Text & Questions
1If then there is any encouragement in Christ, any consolation from love, any sharing in the Spirit, any compassion and sympathy, 2make my joy complete: be of the same mind, having the same love, being in full accord and of one mind. 3Do nothing from selfish ambition or conceit, but in humility regard others as better than yourselves. 4Let each of you look not to your own interests, but to the interests of others. 5Let the same mind be in you that was in Christ Jesus,
6 who, though he was in the form of God,
did not regard equality with God
as something to be exploited,
7 but emptied himself,
taking the form of a slave,
being born in human likeness.
And being found in human form,
8 he humbled himself
and became obedient to the point of death—
even death on a cross.
9 Therefore God also highly exalted him
and gave him the name
that is above every name,
10 so that at the name of Jesus
every knee should bend,
in heaven and on earth and under the earth,
11 and every tongue should confess
that Jesus Christ is Lord,
to the glory of God the Father.
12 Therefore, my beloved, just as you have always obeyed me, not only in my presence, but much more now in my absence, work out your own salvation with fear and trembling; 13for it is God who is at work in you, enabling you both to will and to work for his good pleasure.
Here are 3 things to note about today’s text before tackling the questions for this week.
1. Start by paying close attention to the opening and closing paragraphs (vs. 1-5 and 12-13). In these lines Paul lays out for the early Christians his ideas on how they are to live together—how they are to Be the Church, in other words. This is what it meant to live in community as followers of Jesus in their social and political context. And the way Paul structures this passage, with his “Be the Church” instructions on both sides of vs 6-11, we are meant to read those middle verses as an illustration or an example of how one should live in the world as a member of the church. That is to say, this passage is not primarily a piece of abstract theology (though it has been used and abused as such for centuries). This is, rather, a very practical statement on how we are to live together. Read it that way.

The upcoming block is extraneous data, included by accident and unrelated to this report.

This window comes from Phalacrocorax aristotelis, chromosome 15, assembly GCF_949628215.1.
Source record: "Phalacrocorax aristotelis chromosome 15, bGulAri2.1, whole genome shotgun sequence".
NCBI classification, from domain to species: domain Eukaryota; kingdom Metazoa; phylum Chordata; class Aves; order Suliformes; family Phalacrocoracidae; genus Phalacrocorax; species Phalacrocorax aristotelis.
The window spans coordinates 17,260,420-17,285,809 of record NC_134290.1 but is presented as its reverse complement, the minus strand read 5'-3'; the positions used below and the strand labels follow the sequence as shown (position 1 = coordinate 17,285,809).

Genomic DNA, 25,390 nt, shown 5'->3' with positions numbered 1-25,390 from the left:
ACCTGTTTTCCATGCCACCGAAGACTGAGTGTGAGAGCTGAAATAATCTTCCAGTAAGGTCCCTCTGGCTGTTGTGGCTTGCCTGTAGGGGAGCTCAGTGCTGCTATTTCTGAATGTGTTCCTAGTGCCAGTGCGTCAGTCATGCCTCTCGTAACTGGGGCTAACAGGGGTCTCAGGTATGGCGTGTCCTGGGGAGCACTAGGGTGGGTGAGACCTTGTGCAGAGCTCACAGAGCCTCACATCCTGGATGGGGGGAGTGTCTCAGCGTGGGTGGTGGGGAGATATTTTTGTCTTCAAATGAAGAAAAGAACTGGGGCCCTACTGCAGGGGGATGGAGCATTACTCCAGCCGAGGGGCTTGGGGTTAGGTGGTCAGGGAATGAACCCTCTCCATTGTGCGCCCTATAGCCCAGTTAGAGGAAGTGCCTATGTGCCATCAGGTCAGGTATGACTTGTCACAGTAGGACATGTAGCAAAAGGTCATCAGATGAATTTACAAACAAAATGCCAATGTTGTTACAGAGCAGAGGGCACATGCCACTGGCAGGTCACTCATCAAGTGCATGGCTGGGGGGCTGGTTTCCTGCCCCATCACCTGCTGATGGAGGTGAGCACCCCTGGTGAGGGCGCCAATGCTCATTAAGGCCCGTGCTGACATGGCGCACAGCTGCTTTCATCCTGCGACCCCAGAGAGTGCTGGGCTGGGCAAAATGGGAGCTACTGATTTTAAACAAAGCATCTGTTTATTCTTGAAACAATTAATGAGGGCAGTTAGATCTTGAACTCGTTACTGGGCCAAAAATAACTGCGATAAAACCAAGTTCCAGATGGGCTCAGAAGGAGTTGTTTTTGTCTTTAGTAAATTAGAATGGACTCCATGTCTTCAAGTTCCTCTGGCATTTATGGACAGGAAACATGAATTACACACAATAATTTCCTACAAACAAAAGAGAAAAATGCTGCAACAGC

2. In most Bibles the middle section of this passage (vs 6-11) is printed in a poem format. This is because most Bible translators and New Testament scholars believe these verses are a version of an early Christian hymn. Paul visited Philippi first around the year 50 AD. He wrote this letter about 10 years later. So this song was being sung by Christians only 20 or 30 years after the first Easter. It’s that old! It is very important to understanding the passage that we remember it is a poem—a song. Poems rely on metaphor. When we sing, “This is my Father’s world, the birds their carols raise, the morning light, the lily white, declare their Maker's praise”, we aren’t suggesting that birds have developed a sense of hymnody or that lilies and mornings have language. Bring the same sense of poetry to your reading of these verses.